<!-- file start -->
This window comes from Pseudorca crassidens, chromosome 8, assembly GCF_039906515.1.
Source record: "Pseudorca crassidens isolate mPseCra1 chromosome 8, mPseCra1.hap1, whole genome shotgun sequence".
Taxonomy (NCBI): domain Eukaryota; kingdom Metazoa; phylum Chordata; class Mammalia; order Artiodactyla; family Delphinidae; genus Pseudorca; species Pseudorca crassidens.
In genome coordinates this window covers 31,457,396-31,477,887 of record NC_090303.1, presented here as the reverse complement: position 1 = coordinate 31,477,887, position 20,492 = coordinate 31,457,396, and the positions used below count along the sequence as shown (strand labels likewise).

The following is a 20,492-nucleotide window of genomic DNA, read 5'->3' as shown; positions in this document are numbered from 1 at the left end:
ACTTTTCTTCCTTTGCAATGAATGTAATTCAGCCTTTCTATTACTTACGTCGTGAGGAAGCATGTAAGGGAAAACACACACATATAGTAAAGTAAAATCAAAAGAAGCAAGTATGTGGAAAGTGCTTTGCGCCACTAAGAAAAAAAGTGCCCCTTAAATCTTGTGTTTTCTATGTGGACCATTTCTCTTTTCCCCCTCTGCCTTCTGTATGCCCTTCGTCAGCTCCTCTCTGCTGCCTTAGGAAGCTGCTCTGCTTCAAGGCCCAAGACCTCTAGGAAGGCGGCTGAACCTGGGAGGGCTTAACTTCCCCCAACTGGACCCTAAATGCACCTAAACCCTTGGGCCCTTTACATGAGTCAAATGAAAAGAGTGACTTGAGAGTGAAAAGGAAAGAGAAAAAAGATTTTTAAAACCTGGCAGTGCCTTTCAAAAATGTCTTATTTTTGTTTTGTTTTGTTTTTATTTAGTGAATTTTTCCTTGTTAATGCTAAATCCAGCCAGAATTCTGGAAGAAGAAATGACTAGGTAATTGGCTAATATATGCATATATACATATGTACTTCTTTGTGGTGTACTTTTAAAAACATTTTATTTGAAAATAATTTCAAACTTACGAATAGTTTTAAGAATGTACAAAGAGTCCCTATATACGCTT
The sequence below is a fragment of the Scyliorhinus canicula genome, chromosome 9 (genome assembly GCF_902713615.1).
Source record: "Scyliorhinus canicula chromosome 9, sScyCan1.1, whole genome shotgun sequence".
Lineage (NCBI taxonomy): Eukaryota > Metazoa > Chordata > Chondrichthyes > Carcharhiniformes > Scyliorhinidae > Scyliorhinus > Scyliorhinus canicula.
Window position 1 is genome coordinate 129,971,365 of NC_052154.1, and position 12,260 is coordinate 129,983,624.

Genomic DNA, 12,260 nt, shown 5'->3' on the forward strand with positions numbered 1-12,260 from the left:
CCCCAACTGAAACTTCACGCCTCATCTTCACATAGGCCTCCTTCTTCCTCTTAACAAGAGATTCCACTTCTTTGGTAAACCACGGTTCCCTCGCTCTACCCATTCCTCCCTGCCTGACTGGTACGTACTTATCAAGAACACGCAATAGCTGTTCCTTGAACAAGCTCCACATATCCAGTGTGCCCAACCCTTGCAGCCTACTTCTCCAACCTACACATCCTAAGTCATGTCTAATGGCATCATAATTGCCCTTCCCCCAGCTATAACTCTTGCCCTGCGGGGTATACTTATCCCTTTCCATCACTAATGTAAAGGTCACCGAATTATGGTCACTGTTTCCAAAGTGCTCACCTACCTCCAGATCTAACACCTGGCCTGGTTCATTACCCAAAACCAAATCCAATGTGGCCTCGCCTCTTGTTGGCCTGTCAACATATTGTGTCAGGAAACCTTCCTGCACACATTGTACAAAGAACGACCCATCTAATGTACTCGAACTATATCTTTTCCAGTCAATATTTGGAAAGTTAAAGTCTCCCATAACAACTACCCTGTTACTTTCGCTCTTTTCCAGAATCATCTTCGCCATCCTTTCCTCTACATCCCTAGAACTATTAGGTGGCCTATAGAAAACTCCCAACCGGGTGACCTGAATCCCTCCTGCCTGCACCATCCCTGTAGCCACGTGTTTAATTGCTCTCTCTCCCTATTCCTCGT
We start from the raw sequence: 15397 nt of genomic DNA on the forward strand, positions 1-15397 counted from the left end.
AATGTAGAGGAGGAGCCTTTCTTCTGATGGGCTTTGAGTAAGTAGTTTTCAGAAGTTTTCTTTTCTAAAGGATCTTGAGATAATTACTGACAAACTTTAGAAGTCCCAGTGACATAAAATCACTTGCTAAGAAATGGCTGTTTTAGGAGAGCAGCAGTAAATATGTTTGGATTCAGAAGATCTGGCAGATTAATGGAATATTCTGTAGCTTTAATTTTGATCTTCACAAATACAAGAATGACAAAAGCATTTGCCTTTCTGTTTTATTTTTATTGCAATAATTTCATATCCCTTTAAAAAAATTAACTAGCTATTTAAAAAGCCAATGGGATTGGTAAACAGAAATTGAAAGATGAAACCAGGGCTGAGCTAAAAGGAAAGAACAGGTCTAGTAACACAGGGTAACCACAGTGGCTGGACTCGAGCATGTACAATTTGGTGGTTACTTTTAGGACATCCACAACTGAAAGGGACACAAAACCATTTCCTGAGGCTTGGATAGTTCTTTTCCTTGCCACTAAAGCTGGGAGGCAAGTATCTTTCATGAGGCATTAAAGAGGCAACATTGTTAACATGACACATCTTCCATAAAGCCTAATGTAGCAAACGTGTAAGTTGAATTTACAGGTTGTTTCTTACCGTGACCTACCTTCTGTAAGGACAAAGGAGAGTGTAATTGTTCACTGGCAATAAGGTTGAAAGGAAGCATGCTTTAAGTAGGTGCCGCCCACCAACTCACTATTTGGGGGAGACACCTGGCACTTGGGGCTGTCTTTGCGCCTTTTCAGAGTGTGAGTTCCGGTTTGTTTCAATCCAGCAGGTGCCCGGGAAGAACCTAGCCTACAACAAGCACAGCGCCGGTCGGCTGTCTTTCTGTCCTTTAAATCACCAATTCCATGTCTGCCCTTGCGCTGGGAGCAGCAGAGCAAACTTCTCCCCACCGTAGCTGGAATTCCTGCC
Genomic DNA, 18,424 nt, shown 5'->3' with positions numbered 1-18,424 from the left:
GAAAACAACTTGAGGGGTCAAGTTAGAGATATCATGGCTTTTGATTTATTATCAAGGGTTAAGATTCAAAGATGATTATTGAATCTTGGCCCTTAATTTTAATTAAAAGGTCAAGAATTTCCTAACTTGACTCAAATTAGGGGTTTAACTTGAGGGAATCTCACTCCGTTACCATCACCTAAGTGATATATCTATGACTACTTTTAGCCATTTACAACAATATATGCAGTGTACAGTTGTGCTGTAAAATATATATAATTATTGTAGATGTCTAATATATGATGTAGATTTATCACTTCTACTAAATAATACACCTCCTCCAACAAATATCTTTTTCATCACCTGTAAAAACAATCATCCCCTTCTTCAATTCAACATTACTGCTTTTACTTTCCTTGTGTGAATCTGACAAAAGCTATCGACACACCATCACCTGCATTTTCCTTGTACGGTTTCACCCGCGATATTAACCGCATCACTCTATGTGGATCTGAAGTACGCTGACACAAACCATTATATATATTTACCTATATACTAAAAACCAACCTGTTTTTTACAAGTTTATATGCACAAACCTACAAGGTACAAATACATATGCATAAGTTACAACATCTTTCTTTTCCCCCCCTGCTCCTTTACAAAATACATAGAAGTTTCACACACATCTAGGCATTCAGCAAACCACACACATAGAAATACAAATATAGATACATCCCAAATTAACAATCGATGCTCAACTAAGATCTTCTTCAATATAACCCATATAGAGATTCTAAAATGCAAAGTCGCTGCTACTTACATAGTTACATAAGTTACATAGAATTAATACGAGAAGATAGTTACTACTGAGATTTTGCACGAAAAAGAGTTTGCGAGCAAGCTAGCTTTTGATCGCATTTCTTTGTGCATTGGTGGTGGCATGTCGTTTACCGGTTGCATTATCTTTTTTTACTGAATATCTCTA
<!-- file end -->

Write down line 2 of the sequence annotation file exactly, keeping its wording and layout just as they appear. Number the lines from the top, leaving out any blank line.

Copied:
Source record: "Pseudorca crassidens isolate mPseCra1 chromosome 8, mPseCra1.hap1, whole genome shotgun sequence".